These recommendations form part of our toolkit, and within that there’s a how to guide that thinks about who, what, why and how you might be using technology to support and promote social connectedness. There are some case studies from individuals and from services, and there is the more in depth evidence base. You can access information about the different research studies that we looked at and the data that we used. All that guidance is available free to access at the tech or Web site.

This project, as I mentioned, took place last year. So it was before the pandemic, before the lockdown and before social distancing. It’s very interesting to think of it now, in the current situation, and how the use of technology has just exploded, and how people are just getting on and using tech in their everyday lives.

The impact of COVID-19

I wanted to just take a minute to reflect on the particular situation of older people in relation to the current pandemic. We know that older people are at much higher risk of mortality from COVID. We’ve seen some quite worrying underlying ageism and in some of the ways that we’ve responded as a society to COVID. We’ve seen significant impact for vulnerable groups of older people such as those living in care homes. The lockdown, this the shielding and the social distancing have all got a significant risk within them that older people will become more socially isolated and under higher risk of loneliness. We really do need to think about how we can stay connected and how technology can support us.

Thankfully, there are loads of really great examples. So here we can see in the top left a group of older people taking part in a portrait during class. At bottom right, we’ve got older people taking place in an online choir. We’ve got a gentleman video conferencing with his family. Then at the bottom left, we’ve got my mum’s online technology savior, which is being able to play bridge online yesterday with fourteen thousand nine hundred and thirty four other players. So people are very quickly embracing the technology and putting it to use and using it to stay connected.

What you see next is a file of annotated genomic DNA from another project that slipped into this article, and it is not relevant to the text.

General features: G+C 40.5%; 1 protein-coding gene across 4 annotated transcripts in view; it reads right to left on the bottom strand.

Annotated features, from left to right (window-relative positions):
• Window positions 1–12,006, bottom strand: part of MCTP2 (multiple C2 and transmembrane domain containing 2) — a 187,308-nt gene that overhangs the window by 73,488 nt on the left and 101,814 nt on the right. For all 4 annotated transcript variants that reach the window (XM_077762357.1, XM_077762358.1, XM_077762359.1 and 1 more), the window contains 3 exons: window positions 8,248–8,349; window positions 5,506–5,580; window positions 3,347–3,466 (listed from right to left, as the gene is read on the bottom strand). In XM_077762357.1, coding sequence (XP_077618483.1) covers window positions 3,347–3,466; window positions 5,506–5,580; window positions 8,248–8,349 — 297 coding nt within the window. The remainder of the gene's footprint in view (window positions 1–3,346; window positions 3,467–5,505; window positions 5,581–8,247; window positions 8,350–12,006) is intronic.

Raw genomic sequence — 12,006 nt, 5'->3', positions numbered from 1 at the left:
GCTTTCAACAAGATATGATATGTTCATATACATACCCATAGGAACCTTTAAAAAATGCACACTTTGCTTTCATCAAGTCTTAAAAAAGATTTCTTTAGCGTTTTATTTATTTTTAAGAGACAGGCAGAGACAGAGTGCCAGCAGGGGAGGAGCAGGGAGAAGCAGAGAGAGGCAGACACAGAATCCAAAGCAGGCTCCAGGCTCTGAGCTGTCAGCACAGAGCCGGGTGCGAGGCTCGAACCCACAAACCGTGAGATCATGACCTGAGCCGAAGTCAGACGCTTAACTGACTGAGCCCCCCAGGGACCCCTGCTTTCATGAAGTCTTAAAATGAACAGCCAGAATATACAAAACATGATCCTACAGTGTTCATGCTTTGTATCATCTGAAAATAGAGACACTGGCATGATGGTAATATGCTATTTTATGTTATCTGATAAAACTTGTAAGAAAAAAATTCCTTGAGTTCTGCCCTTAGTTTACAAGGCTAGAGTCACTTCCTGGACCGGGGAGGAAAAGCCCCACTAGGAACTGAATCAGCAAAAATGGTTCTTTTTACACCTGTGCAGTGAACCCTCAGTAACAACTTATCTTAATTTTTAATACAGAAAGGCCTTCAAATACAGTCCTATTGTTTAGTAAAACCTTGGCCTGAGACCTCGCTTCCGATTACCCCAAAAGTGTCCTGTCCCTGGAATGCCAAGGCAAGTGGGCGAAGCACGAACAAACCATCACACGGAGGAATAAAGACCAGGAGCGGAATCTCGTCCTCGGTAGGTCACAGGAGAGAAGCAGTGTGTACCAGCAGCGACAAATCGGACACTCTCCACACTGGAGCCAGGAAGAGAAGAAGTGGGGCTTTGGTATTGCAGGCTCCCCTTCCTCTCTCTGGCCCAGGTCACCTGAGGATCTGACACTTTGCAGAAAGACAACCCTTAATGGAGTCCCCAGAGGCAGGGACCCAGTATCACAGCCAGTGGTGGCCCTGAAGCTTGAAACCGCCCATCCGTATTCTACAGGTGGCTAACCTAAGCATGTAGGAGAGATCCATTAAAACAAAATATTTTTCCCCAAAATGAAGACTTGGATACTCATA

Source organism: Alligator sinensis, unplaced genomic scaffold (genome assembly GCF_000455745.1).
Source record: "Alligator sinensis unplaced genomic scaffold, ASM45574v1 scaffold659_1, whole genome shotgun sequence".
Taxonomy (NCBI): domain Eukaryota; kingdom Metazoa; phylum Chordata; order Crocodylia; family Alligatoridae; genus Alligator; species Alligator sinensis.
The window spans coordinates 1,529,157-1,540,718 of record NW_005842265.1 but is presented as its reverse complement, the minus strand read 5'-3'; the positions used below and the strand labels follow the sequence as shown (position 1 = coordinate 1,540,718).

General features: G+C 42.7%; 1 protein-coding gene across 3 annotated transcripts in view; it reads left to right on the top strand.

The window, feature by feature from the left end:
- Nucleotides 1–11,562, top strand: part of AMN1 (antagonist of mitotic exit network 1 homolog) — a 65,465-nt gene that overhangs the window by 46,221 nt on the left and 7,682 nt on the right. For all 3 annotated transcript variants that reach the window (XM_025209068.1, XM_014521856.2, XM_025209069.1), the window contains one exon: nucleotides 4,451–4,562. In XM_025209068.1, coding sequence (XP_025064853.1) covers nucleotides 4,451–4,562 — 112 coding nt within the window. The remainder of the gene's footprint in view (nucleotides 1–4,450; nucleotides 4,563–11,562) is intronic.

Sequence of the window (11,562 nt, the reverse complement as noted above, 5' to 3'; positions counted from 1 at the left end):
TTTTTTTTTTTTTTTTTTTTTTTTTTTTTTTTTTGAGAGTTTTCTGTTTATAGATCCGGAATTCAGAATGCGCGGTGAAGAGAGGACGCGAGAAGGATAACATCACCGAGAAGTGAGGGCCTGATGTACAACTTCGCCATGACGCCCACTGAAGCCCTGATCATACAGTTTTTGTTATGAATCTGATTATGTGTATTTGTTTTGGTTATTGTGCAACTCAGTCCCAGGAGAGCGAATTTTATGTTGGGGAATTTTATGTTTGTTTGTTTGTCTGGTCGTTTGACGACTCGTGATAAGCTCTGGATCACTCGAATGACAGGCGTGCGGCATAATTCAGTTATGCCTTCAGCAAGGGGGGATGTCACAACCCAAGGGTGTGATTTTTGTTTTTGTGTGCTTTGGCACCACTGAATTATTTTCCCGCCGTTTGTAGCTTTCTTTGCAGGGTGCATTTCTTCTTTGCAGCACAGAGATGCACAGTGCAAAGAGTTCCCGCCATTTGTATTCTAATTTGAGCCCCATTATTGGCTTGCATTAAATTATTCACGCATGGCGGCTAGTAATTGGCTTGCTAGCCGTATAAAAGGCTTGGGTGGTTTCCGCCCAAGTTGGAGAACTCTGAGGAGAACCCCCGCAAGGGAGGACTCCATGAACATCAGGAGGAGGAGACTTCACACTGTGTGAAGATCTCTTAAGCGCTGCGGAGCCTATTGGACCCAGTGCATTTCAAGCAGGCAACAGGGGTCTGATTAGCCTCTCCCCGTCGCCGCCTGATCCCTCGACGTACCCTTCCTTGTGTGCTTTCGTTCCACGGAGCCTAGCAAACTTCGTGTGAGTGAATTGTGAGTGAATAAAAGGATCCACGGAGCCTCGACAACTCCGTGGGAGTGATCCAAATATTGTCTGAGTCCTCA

We talked about the indirect impact of using technology, freeing up time in our normal lives. That’s become a necessity during the pandemic to enable us to stay in contact with health services. We’ve seen health services being very adaptable and quick to respond to the situation. Here in the top left, you can see the increase in the dark blue line and the number of phone appointments being offered by GPs. Very few phone appointments were being used by GPs a year ago, but this March they increasing rapidly. Then this nice example from NHS Fife where they’ve had a grant that’s enabled them to buy iPads so that people who are inpatients in hospital are able to video conference with their family and stay in touch. Finally, there’s the use of ‘Near Me’ which is a video consulting service that’s been rolled out to different parts of the NHS to allow people to access to specialist health care online.

We are adopting and using technology to enable both direct social connectedness and also to enable us to stay well and access the health services that we need.

It’s very important that we keep older people socially connected during the pandemic and that we don’t lose sight of this as a key activity. While there is lots of potential to use technology to connect older people, we do need to be careful and reflective to ensure that that technology is accessible and meaningful for older people and also to ensure that we’re not excluding older people that don’t have access to the technology, who may live in rural and remote areas where they don’t have a great broadband signal or they may not have resources to access technology. Thank you for listening.

Theme by the University of Stirling